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Canada Says Accept Crypto Rules or Leave; Binance Opts Out

After last year's chaos, Canadian officials have moved to impose stronger controls on crypto firms, showing that US regulators are not alone in their efforts to rein in the sector.

Photo by Kanchanara / Unsplash 

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Several weeks after Canada established new regulations for cryptocurrency exchanges, including investment limitations and required registrations, Binance said it was leaving the country.

Binance tweeted that the Canadian market is "no longer tenable" for the firm due to new recommendations for cryptocurrency exchanges about stablecoins and investor limitations.

Companies in the digital assets sector had to decide whether to comply with the new regulations, remain in the nation, or leave the market entirely.

Some companies, like stablecoin issuer Paxos, are expanding into Canada, while others, like decentralised exchange dYdX, are pulling out of the market.

But Binance's latest decision to leave Canada represents a U-turn from the company's previous stance.

Binance's Canadian subsidiary had committed to be registered back in March.

Coinbase Global, Kraken, and Gemini, among others, had already shown an interest in being registered.

During its announcement on Friday, Binance said Canada is a "small market" and wants to "someday return to the market when Canadian users once again have the freedom to access a broader suite of digital assets."

Binance is one of many taking the exit route.

According to the Paxos website, the company plans to leave Canada and cancel all Canadian accounts.

DYdX has also started shutting down operations in Canada this month by switching all active users to close-only mode, according to the company's blog.

Has Binance's Crypto Dominance Dropped?

As a result of a regulatory crackdown on the cryptocurrency world by US regulators and adjustments to Binance's trading-fee structure, the company looks to have lost market share.

The largest digital trading platform in the world today controls around 50% of the spot market share, the lowest since April 2022, according to data from Kaiko.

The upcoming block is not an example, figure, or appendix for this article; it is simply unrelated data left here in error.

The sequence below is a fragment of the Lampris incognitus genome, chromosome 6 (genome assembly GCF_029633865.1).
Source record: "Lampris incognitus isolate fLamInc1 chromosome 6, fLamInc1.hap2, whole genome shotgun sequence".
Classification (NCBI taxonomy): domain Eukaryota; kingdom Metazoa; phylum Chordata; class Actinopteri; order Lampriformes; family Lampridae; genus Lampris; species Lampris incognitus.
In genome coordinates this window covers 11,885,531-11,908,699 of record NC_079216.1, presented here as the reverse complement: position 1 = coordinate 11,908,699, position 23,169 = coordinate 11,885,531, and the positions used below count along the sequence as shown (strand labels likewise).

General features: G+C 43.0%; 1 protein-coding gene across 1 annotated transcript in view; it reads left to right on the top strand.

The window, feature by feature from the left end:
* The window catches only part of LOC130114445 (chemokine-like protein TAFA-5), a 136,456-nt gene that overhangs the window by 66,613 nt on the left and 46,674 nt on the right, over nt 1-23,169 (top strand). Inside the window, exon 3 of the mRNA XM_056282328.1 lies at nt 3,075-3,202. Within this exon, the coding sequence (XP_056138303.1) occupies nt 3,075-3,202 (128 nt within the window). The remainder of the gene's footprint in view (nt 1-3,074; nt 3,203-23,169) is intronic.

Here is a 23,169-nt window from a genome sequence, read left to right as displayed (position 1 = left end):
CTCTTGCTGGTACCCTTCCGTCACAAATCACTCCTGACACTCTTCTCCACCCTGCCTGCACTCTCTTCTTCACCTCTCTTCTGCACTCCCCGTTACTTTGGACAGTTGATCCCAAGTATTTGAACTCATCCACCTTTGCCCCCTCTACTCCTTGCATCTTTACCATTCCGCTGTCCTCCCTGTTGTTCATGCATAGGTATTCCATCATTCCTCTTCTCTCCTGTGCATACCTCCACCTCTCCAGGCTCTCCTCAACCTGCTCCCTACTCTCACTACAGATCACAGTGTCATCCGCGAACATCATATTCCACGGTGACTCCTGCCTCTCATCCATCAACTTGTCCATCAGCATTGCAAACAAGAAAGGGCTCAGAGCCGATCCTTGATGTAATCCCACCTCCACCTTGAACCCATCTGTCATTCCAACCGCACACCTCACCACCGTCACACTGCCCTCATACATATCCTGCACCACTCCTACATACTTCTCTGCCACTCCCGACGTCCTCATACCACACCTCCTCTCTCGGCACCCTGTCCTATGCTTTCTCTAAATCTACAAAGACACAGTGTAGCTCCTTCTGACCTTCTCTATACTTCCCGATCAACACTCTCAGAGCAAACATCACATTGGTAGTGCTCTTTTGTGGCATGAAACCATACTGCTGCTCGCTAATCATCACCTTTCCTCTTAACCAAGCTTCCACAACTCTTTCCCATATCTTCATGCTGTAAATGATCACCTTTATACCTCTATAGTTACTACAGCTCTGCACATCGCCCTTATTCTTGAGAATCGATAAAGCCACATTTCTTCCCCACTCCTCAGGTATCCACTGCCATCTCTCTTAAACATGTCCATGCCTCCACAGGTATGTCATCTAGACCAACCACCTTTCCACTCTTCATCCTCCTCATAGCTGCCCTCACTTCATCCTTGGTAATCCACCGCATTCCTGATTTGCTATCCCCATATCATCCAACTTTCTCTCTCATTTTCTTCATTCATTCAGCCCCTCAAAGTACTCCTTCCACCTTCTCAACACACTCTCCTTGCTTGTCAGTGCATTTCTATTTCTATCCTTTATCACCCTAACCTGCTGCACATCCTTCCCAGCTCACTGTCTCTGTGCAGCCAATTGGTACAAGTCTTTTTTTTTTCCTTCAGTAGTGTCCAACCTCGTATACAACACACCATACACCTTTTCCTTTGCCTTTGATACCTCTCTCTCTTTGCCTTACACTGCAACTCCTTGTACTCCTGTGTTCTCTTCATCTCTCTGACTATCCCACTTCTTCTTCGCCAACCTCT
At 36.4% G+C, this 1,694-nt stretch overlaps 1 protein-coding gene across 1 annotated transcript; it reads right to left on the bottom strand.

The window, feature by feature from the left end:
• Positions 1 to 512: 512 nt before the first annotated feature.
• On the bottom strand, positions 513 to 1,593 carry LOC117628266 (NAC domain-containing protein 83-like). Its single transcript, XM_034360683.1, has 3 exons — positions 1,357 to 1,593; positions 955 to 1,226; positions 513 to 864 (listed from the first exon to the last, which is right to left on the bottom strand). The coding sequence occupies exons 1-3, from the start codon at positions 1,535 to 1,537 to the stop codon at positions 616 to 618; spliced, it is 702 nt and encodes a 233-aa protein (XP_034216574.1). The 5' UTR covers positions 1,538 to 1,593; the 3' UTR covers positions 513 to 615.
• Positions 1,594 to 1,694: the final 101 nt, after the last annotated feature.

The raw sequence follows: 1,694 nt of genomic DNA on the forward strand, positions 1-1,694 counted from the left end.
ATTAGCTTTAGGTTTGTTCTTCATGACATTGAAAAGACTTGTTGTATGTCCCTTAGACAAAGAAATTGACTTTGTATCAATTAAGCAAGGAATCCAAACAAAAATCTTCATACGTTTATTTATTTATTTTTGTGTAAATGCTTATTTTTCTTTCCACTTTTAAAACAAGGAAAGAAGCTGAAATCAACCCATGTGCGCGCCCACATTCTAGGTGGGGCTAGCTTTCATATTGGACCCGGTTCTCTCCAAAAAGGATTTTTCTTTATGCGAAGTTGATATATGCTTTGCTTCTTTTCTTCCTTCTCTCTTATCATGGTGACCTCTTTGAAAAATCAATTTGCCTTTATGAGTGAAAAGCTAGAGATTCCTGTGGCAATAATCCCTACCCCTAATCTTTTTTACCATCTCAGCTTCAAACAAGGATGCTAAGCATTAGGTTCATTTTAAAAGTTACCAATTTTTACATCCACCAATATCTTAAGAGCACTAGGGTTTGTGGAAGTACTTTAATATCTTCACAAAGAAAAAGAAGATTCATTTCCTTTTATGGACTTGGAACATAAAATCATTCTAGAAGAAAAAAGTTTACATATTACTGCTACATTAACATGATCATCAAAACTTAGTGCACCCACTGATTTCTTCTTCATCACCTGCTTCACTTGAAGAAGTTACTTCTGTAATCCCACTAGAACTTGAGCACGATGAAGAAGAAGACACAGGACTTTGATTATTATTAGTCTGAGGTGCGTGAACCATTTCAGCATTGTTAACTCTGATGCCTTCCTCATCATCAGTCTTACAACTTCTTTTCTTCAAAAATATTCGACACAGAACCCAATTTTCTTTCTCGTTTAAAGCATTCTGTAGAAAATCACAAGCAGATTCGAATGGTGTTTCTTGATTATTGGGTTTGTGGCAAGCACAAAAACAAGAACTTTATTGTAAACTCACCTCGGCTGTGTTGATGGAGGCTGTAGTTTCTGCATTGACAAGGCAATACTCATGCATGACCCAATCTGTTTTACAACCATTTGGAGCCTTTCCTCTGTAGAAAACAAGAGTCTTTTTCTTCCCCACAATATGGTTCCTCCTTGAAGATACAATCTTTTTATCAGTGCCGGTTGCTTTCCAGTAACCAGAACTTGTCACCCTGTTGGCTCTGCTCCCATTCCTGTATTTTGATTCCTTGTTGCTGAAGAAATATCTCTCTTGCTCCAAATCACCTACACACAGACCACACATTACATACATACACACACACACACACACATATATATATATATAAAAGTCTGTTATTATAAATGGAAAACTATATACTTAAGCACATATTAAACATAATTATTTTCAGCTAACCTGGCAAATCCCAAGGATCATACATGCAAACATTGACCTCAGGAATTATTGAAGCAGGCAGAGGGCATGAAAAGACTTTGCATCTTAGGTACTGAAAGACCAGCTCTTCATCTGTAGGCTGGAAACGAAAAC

Since March, when the platform, which has no central office and provides services worldwide, stopped offering commission-free trades on several currency pairings, it has seen a decline in market share.

Kaiko data shows that after Binance halted a zero-fee campaign, it lost market share in the spot trading of digital assets, which helped Huobi and OKX.

After the popular offer was mostly cancelled on March 22, Binance's share of spot-trading volumes dropped from 73% to 51% on May 6.

The share Huobi holds is up to 10% from 2%, and the share OKX holds is up to 9% from 5%.

According to Kaiko's data, South Korean platforms likewise witnessed a rise in market share, from under 8% to roughly 14%.

Binance's founder, Changpeng Zhao, may face new difficulties due to the upheaval. The regulatory climate for his company is becoming more hostile, especially in the United States.

On Twitter, Zhao has repeatedly assured customers that their money is secure.

However, after last year's crypto market crash and the FTX scandal, confidence in the digital asset industry has been low.

Partially recovering from a $2 trillion crash in 2023, crypto asset volumes and liquidity remain weak as investors avoid the market.

Many formerly interested investors are now avoiding cryptocurrency, at least for now, due to a combination of factors.

Additionally, certain companies are decreasing their participation in the marketplaces for digital assets:

Two of the largest market makers in the world, Jane Street Group and Jump Crypto, are stepping out of trading digital assets in the United States due to the government's increased scrutiny of the sector.

Senior research analyst at Kaiko, Dessislava Ianeva, said that Binance's Bitcoin liquidity had continuously decreased over the past several months and dropped by more than half since February.

Bitcoin dropped below US$27,000 last week as some experts noted that poor liquidity caused price swings.

Binance began offering fee-free trading on many market pairings late last year. According to Kaiko, this contributed to a growth in market share of over 20%.

However, in March of this year, the exchange discontinued the service for thirteen Bitcoin trading pairs - while still allowing it for Bitcoin-TrueUSD.

Meanwhile, authorities in the United States have started coming down hard on specific kinds of behaviour in this field.

So, for now, the troubles at Binance show no signs of abating anytime soon.